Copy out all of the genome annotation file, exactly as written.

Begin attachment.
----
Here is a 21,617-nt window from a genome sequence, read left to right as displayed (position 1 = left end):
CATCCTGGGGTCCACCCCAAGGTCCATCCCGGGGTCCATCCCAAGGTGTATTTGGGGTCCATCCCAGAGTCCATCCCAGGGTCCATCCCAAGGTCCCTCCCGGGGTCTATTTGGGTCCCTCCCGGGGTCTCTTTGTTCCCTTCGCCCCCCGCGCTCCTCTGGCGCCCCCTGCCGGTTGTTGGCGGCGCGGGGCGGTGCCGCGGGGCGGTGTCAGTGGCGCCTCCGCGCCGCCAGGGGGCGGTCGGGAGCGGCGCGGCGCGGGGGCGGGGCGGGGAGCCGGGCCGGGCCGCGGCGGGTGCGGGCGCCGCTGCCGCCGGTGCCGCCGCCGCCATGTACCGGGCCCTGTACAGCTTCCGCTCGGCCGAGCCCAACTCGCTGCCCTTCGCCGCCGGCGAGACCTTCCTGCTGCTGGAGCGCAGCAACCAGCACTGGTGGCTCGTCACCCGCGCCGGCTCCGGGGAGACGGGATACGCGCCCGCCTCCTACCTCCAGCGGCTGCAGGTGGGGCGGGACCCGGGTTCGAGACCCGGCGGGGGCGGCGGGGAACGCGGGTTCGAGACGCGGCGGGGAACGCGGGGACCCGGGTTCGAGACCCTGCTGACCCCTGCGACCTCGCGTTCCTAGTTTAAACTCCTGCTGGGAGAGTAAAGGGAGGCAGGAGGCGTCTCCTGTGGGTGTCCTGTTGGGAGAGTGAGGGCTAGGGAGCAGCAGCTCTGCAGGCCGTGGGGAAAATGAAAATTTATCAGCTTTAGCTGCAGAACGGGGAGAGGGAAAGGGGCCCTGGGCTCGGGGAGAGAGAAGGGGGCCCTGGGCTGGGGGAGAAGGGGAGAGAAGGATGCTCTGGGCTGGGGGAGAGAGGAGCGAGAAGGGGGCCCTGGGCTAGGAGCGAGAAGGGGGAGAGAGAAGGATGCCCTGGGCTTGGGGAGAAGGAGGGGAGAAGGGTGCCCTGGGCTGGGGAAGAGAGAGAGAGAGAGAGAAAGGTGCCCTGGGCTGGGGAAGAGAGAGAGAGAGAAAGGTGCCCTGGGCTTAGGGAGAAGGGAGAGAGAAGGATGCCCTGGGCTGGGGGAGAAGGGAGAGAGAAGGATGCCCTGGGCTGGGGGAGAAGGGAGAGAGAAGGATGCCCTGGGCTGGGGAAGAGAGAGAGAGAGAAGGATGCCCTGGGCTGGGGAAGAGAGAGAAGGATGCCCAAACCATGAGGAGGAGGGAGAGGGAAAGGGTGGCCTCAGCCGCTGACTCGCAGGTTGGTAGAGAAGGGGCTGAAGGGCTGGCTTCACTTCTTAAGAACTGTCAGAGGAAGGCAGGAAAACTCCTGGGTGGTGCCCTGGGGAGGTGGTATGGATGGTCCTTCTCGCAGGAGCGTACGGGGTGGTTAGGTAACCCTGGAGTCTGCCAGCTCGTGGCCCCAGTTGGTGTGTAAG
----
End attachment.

Here is a 21,617-nt window from a genome sequence, read left to right as displayed (position 1 = left end):
CATCCTGGGGTCCACCCCAAGGTCCATCCCGGGGTCCATCCCAAGGTGTATTTGGGGTCCATCCCAGAGTCCATCCCAGGGTCCATCCCAAGGTCCCTCCCGGGGTCTATTTGGGTCCCTCCCGGGGTCTCTTTGTTCCCTTCGCCCCCCGCGCTCCTCTGGCGCCCCCTGCCGGTTGTTGGCGGCGCGGGGCGGTGCCGCGGGGCGGTGTCAGTGGCGCCTCCGCGCCGCCAGGGGGCGGTCGGGAGCGGCGCGGCGCGGGGGCGGGGCGGGGAGCCGGGCCGGGCCGCGGCGGGTGCGGGCGCCGCTGCCGCCGGTGCCGCCGCCGCCATGTACCGGGCCCTGTACAGCTTCCGCTCGGCCGAGCCCAACTCGCTGCCCTTCGCCGCCGGCGAGACCTTCCTGCTGCTGGAGCGCAGCAACCAGCACTGGTGGCTCGTCACCCGCGCCGGCTCCGGGGAGACGGGATACGCGCCCGCCTCCTACCTCCAGCGGCTGCAGGTGGGGCGGGACCCGGGTTCGAGACCCGGCGGGGGCGGCGGGGAACGCGGGTTCGAGACGCGGCGGGGAACGCGGGGACCCGGGTTCGAGACCCTGCTGACCCCTGCGACCTCGCGTTCCTAGTTTAAACTCCTGCTGGGAGAGTAAAGGGAGGCAGGAGGCGTCTCCTGTGGGTGTCCTGTTGGGAGAGTGAGGGCTAGGGAGCAGCAGCTCTGCAGGCCGTGGGGAAAATGAAAATTTATCAGCTTTAGCTGCAGAACGGGGAGAGGGAAAGGGGCCCTGGGCTCGGGGAGAGAGAAGGGGGCCCTGGGCTGGGGGAGAAGGGGAGAGAAGGATGCTCTGGGCTGGGGGAGAGAGGAGCGAGAAGGGGGCCCTGGGCTAGGAGCGAGAAGGGGGAGAGAGAAGGATGCCCTGGGCTTGGGGAGAAGGAGGGGAGAAGGGTGCCCTGGGCTGGGGAAGAGAGAGAGAGAGAGAGAAAGGTGCCCTGGGCTGGGGAAGAGAGAGAGAGAGAAAGGTGCCCTGGGCTTAGGGAGAAGGGAGAGAGAAGGATGCCCTGGGCTGGGGGAGAAGGGAGAGAGAAGGATGCCCTGGGCTGGGGGAGAAGGGAGAGAGAAGGATGCCCTGGGCTGGGGAAGAGAGAGAGAGAGAAGGATGCCCTGGGCTGGGGAAGAGAGAGAAGGATGCCCAAACCATGAGGAGGAGGGAGAGGGAAAGGGTGGCCTCAGCCGCTGACTCGCAGGTTGGTAGAGAAGGGGCTGAAGGGCTGGCTTCACTTCTTAAGAACTGTCAGAGGAAGGCAGGAAAACTCCTGGGTGGTGCCCTGGGGAGGTGGTATGGATGGTCCTTCTCGCAGGAGCGTACGGGGTGGTTAGGTAACCCTGGAGTCTGCCAGCTCGTGGCCCCAGTTGGTGTGTAAG